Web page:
skip to main content
KUOW Blog
caption: A Department of Natural Resources firefighter carries a drip torch used for prescribed burning near Springdale on May 3, 2022. DNR began its first prescribed burn season in 18 years in 2022 to combat the risk of increasingly severe wildfires in the region.
Enlarge Icon
A Department of Natural Resources firefighter carries a drip torch used for prescribed burning near Springdale on May 3, 2022. DNR began its first prescribed burn season in 18 years in 2022 to combat the risk of increasingly severe wildfires in the region.
Credit: Courtesy of the Washington State Department of Natural Resources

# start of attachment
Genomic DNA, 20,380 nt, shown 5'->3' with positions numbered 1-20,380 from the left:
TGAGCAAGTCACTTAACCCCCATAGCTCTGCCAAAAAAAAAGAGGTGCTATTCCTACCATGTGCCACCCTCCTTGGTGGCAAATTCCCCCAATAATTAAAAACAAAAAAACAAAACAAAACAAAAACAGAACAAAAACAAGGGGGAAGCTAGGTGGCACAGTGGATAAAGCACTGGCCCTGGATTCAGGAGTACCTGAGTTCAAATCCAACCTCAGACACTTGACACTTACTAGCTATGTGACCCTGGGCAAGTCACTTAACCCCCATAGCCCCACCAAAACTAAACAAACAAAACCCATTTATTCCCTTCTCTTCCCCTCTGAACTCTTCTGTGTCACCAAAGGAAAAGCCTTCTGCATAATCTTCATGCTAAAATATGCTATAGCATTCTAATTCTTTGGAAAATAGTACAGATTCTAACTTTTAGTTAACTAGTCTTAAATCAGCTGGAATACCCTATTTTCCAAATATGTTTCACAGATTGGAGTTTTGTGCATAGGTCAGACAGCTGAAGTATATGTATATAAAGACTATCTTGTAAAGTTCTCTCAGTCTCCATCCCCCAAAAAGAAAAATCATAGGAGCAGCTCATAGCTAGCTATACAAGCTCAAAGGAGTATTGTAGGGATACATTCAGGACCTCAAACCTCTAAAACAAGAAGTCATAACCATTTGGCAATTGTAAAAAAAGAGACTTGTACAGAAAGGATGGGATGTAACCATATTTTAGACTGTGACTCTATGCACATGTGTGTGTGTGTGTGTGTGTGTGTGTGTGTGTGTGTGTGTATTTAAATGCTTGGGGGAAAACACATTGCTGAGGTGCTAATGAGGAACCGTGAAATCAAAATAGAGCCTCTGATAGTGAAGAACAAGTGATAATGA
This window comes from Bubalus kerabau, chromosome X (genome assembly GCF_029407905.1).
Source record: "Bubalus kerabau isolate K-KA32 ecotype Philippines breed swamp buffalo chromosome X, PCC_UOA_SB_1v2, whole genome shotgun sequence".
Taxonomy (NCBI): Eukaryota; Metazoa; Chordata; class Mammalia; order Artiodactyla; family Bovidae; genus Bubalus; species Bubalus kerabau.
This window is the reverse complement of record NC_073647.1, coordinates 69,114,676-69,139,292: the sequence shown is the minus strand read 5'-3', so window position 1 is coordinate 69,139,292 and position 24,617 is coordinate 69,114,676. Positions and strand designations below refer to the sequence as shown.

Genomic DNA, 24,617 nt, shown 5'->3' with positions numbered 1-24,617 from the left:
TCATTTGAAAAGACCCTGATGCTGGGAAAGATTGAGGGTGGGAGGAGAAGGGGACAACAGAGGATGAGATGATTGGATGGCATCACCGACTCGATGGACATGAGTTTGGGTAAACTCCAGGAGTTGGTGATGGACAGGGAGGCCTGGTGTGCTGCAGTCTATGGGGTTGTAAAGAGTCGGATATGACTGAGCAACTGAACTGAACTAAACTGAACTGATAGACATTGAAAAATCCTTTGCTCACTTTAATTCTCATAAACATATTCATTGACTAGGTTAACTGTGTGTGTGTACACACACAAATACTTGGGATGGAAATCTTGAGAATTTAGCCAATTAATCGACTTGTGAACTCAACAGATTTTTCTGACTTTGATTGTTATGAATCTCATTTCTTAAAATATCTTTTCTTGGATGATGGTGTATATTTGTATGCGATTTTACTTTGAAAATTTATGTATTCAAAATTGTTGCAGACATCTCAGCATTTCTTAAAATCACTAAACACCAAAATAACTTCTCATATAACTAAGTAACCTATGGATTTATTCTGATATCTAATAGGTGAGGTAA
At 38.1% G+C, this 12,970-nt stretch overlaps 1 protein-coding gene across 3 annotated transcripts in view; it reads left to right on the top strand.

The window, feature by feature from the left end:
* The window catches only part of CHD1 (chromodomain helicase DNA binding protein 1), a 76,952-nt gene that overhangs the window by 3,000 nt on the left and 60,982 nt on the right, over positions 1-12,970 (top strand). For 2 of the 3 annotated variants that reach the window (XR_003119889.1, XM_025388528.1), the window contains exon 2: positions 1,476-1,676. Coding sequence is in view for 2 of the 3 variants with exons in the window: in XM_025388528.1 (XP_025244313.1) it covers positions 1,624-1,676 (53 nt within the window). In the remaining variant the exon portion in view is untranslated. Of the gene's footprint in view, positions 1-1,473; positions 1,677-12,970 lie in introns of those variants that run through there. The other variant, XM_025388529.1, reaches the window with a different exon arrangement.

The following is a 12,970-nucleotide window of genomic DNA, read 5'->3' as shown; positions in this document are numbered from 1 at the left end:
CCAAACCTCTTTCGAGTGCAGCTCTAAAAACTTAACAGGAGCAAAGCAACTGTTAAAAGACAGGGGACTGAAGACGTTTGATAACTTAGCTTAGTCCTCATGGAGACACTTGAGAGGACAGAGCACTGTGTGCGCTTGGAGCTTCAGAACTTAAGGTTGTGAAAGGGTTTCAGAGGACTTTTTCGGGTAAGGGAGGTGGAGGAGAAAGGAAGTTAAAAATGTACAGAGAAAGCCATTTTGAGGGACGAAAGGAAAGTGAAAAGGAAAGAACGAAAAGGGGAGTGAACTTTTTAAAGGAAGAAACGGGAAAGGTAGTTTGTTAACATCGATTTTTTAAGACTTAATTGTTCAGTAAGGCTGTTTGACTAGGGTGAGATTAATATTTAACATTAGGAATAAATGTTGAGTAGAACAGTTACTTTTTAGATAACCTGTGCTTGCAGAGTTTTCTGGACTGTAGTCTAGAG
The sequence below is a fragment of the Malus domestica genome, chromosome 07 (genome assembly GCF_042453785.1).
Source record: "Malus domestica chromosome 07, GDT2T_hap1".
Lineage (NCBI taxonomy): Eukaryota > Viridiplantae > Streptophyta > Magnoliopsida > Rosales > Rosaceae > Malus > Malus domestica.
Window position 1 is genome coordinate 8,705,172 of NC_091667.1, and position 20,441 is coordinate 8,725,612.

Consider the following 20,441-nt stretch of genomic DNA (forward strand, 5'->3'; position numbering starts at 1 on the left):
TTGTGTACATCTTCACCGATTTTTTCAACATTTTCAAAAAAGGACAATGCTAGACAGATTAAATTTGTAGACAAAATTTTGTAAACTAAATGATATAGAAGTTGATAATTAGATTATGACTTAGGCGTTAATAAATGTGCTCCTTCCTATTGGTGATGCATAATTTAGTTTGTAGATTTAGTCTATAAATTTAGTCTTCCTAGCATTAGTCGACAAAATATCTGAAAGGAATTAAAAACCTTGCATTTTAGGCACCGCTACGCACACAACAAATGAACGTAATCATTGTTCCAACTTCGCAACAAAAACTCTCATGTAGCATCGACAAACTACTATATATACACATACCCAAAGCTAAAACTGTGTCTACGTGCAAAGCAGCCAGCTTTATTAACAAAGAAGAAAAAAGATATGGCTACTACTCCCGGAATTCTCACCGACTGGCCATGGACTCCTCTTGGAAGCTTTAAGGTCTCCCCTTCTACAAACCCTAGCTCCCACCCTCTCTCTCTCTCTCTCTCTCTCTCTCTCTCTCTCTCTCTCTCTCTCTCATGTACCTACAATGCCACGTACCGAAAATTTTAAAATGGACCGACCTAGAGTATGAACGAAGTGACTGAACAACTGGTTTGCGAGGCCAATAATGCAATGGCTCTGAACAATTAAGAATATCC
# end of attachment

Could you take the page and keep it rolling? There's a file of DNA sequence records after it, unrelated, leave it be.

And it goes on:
'A new dawn' for carefully planned burns in Washington state

As crews continue to fight the Bolt Creek Fire in Snohomish County, and others burning around Washington, the state's land management agency is speaking out about the need for prescribed burns.

"Right now, we're in, really, a new dawn for the nation of recognizing that there's a tradeoff of smoke will happen one way or another, and it's really up to us to decide when we'd like to see that and how we'd like to see that," said Kate Williams, a burn planner with Washington's Department of Natural Resources.

Williams says carefully planned burns remove fuels that could lead to catastrophic wildfires. She also says plants and animals benefit from lower-intensity fires, which return nutrients to the soil and open up vegetation.

Resource department crews conducted prescribed burns this past spring, for the first time in 18 years.

But the practice has risks. Earlier this year, two planned burns in New Mexico got out of control, leading to the largest wildfire in the state's history.